I’m wondering if these thoughts are heretical, so I would appreciate any comments that clear up the issue.
Every time we sin, that sin is irreversible. It will always be in the past (it can’t be undone), so, in a sense, it causes infinite damage. So when Jesus died on the cross, not only was He “crushed for our iniquities,” (Isaiah 53), but He suffered an infinite price. As an infinite being, He was able to pay an infinite price in a finite duration of time.
God the Son died for our sins on the cross. He descended into Hell. Does this mean He suffered the infinite penalty of sin that we all deserve?
There’s also the cry on the cross – Matthew 27:46: “About three in the afternoon Jesus cried out in a loud voice, “Eli, Eli, lema sabachthani?” (which means “My God, my God, why have you forsaken me?”).”
It’s a pretty confusing issue for me, especially because I just recently reverted back to the faith.
I think you’ve misunderstood two principles: first, Jesus did not descend into the Hell of the damned. The Baltimore Catechism explains in Question 86: Q. Did Christ’s soul descend into the hell of the damned?
A. The hell into which Christ’s soul descended was not the hell of the damned, but a place or state of rest called Limbo, where the souls of the just were waiting for Him. Therefore, Jesus did not suffer an infinite punishment. He merely suffered the pains inflicted on him by his torturers, especially the pain of the Cross, and death.
Second, the Father did not punish Jesus with the penalty due to our sins, that is a misunderstanding of the substitutionary atonement. The substitutionary atonement means that Jesus did something that finite humans cannot do: He offered to God an act that was infinitely good, and so it was able to balance the scales of justice which our sins had offset.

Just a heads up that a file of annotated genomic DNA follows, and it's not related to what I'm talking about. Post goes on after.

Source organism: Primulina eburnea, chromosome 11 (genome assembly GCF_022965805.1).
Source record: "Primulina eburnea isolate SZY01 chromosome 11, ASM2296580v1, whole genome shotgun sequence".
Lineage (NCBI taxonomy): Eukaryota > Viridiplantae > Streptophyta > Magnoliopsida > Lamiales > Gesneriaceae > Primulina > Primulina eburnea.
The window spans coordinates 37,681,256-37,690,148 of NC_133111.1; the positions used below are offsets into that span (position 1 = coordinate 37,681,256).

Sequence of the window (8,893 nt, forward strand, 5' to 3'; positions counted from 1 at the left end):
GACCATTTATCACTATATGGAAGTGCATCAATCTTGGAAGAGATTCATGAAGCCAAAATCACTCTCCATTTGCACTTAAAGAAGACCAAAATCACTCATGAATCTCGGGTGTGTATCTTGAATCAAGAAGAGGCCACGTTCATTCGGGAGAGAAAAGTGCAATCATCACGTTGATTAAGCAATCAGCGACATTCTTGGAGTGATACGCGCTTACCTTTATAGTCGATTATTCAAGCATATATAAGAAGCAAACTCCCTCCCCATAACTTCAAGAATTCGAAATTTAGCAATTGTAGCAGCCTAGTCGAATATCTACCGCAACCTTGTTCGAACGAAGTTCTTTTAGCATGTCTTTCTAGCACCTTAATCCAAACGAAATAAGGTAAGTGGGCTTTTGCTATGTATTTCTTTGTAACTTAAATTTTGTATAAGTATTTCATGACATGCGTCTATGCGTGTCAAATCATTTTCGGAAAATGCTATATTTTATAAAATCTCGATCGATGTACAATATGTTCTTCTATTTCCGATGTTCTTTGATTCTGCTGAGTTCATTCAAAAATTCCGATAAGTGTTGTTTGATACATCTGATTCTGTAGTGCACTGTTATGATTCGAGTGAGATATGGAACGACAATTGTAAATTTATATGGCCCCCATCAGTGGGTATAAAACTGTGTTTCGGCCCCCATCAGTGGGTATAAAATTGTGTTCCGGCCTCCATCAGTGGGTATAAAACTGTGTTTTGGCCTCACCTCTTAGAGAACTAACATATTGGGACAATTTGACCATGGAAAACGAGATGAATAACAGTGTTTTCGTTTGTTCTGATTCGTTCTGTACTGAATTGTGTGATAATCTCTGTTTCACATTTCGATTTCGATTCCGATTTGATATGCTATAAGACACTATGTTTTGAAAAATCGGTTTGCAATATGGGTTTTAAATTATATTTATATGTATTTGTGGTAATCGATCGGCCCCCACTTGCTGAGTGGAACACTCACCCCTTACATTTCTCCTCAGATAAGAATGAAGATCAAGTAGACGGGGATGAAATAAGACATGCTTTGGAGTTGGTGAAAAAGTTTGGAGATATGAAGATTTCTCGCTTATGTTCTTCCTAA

When we say that Jesus suffered the penalty for our sins, that means that we deserved death rather than Jesus. We do not mean He suffered the infinite penalty of Hell. As an innocent man, it would be unjust to inflict on Him our punishment. That is why it was a sin for the Romans to do that. Certainly God did not do what was a sin for the Romans to do.
I think this is where things diverge, causing the subsequent confusion.
A sin is irreversible in the sense of our time, but God is outside of time so the degree of damage can’t be assessed in His realm using any aspect of time.
We can still talk about degrees of damage from sin in other aspects, but if you equate “infinite” with “irreversible because it happened in the past,” then that isn’t a true statement.
Why do you feel the penalty is infinite? It is reparation for the sin of all mankind. That might be A LOT of sin, and it might seem “infinite” to us, but it is the sum of a finite series. As big as it might be, it is infinitely smaller than infinity.
The sins of mankind are finite. If every person who ever lived and ever would live sinned every second of every day (awake or sleeping), the summation would still be finite. Jesus is (as you pointed out) is infinite. Infinite prevails over finite every time.